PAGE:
China’s massive foreign exchange reserves shrank to the lowest levels since May 2012.
The People’s Bank of China reported today that during January, reserves dropped by $99.5 billion (£68.6 billion) to $3.23 trillion, slightly more than the $3.2 trillion markets expected in their poll Reuters said after the data was released.
And according to Rajiv Biswas, Asia-Pacific Chief Economist for IHS Global Insight, “the mathematics around this rapid pace of depletion of FX reserves in recent months is simply unsustainable for any length of time.”
Biswas pointed out in an emailed statement to Business Insider that:
“In such a downside risk scenario where the PBOC capitulates due to further rapid erosion of FX reserves and there is significant further yuan devaluation, this could also cause shocks in China’s corporate debt markets, as Chinese non-bank borrowers hold a large amount of USD debt, estimated at USD 1.2 trillion in mid-2015.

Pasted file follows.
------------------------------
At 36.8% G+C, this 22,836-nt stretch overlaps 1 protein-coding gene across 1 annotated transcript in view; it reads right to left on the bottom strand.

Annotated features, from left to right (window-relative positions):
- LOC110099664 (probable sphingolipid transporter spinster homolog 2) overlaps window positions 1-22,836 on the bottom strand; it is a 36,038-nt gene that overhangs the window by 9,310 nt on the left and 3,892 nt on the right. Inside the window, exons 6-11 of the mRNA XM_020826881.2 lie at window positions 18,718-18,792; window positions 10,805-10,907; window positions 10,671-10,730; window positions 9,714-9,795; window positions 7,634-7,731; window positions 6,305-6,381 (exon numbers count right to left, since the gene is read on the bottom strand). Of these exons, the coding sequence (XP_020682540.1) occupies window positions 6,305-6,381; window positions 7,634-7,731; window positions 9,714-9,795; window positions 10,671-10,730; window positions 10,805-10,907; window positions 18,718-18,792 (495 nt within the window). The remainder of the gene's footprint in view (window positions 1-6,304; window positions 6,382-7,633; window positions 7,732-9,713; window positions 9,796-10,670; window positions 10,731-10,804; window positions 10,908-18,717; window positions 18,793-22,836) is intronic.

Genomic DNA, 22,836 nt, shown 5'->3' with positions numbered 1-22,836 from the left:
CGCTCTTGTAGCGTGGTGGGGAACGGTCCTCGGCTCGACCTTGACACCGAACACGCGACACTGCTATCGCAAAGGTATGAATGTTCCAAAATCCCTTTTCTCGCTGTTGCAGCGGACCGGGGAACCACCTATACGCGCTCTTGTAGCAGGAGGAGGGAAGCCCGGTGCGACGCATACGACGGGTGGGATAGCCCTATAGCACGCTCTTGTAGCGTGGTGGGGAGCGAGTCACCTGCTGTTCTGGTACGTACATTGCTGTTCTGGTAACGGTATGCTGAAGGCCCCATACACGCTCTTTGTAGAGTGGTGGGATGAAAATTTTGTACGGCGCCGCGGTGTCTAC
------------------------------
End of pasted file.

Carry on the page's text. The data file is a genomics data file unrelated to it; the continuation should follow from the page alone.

“The combination of moderating Chinese growth, excess capacity in key industries, rising USD yields and a potential further yuan slide against the USD all create risks of further stress for some Chinese corporate borrowers, which could trigger an increasing number of corporate debt defaults in 2016.”
In other words, further depletion from FX reserves could lead to a whole host of knock-on effects that could potentially and eventually led to an increased amount of companies defaulting on their debt.
Biswas isn’t the first economist to sound the alarm. Earlier this week,
Societe Generale’s Albert Edwards warned that
China is running out of money and will have to float the renminbi as a free currency.
At $3.2bn the market remains content that massive firepower remains to support the renminbi. It does not. Our economists estimate that when FX reserves reach $2.8 trillion — which should only take a few more months at this rate — FX reserves will fall below the IMF’s recommended lower bound.
If that occurs in the next few months, expect to see a tidal wave of speculative selling, forcing the PB oC to throw in the towel and let the market decide the level of the renminbi exchange rate.
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